1% fee could go away faster than 30 years
By Holly Hollman
firstname.lastname@example.org · 340-2445
ATHENS — Hey, Athens Utilities customers, remember what that 1 percent fee on the monthly utility bill is for?
The Limestone County Commission imposed the electric use fee in 2001 to pay off a new jail and courthouse annex.
The amount the county is collecting is increasing each
year, according to Electric Department Manager Gary Scroggins.
That's because the county's population is growing, adding more customers, Scroggins told the Athens City Council on Monday during his budget hearing.
"The county has gained $200,000 a year since it started collecting," Scroggins said.
Change in sales
When the fee started, the Electric Department was selling $50 million worth of electricity. Now it is selling about $70 million.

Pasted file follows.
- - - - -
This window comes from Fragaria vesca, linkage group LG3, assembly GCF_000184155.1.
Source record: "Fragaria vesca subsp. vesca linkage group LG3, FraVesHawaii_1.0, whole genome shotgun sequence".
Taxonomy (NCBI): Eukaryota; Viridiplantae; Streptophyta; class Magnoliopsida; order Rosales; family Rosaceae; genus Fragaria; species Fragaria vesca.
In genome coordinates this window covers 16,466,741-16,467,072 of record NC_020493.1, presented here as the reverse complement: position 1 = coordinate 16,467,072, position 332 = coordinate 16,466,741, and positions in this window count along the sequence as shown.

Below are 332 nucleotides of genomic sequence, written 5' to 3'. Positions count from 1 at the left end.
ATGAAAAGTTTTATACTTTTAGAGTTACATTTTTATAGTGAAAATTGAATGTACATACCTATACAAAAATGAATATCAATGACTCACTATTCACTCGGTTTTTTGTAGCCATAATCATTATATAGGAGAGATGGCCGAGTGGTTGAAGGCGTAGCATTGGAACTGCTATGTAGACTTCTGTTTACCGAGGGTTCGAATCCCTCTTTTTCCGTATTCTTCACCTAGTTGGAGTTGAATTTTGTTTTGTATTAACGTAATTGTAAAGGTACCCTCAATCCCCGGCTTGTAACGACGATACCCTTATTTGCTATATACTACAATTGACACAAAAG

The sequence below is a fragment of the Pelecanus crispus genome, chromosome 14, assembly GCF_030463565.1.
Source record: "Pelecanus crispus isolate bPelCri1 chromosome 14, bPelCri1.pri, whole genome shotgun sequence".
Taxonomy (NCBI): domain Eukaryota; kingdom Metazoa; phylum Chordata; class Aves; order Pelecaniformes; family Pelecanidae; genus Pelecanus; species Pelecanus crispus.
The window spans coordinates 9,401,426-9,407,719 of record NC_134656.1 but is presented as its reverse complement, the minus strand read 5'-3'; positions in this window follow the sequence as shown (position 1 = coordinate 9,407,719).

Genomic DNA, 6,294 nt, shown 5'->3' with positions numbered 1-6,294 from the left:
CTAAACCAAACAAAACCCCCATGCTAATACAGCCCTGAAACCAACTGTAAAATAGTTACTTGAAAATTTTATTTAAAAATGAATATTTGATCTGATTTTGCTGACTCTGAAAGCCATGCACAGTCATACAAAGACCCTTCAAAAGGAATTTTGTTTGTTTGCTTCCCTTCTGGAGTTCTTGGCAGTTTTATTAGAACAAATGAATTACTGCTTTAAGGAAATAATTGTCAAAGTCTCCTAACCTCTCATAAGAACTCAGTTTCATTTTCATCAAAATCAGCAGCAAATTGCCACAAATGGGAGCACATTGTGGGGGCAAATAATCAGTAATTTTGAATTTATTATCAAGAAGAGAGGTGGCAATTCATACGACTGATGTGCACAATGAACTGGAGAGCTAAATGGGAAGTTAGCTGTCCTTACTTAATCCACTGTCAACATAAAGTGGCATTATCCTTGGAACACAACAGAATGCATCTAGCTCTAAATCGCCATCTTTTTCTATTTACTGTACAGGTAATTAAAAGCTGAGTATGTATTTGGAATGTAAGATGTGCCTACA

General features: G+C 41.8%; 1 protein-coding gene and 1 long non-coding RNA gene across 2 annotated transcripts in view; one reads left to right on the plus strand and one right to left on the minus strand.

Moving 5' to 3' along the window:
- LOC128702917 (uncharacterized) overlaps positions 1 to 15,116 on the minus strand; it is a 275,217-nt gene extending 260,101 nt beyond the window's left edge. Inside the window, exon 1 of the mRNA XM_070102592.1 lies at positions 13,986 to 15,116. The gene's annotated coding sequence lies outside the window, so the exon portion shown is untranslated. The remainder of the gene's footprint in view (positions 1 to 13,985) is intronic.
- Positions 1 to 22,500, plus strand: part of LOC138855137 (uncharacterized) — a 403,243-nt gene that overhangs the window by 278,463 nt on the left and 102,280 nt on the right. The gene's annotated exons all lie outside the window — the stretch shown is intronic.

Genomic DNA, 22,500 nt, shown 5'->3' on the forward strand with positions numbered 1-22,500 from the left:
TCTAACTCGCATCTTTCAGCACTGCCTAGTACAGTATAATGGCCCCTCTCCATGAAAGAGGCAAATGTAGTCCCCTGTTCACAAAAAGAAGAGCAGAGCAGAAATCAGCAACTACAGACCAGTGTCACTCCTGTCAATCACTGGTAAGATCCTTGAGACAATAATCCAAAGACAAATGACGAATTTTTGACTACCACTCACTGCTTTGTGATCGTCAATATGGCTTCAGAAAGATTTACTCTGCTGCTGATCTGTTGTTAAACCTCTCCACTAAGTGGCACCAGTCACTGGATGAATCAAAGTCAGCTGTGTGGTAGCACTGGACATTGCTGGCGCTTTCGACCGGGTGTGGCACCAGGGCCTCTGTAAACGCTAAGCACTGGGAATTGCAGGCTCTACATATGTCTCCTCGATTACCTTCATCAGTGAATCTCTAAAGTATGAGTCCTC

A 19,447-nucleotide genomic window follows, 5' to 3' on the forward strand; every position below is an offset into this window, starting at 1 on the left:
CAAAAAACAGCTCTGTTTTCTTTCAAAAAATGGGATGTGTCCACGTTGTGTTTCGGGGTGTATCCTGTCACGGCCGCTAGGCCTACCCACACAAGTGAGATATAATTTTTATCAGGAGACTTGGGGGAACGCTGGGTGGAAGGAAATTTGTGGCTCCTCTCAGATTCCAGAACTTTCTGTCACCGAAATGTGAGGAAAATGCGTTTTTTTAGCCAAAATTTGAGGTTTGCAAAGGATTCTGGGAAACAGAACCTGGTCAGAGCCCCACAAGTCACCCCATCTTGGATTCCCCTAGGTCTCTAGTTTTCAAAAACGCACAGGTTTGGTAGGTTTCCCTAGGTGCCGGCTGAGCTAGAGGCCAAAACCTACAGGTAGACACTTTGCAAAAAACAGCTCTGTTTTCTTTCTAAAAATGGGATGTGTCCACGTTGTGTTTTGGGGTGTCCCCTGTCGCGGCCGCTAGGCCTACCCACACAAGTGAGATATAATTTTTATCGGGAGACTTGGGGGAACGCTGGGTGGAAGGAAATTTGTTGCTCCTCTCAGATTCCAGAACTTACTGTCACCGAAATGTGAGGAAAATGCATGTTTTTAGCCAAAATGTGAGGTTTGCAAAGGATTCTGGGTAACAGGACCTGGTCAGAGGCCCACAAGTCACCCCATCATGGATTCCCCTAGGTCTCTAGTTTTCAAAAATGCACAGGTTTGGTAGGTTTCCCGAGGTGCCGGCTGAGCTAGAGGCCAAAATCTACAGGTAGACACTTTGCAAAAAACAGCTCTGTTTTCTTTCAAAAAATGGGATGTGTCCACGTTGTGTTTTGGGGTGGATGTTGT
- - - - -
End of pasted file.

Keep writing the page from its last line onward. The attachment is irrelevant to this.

Mayor Dan Williams said he'd be interested in knowing where the county's additional money is going.
Williams spoke in opposition to the fee in 2001.
Commission Chairman David Seibert said the money still is paying the debt on the jail.
Construction of the jail cost $8.7 million. A federal judge mandated the county construct it for the safety of prisoners and staff. The old jail was overcrowded.
To help fund the federal mandate, the commission sought state Legislative approval for an electric use fee.
Stanley Menefee, who was commission chairman when the county imposed the fee, said the county can use the money only to pay the debt on the jail and new Clinton Street Courthouse Annex. The annex cost was $4.4 million.
Menefee said the county had the option of going up to 2 percent, but he argued against it.
"My argument for staying with 1 percent was that growth would fuel the money needed
to pay off the debt," Menefee said.
"We did the jail bond for 30 years, but with the growth, we'll probably get it paid off in 20 years."
Menefee said once the county pays the debt on the two buildings, it must remove the fee.
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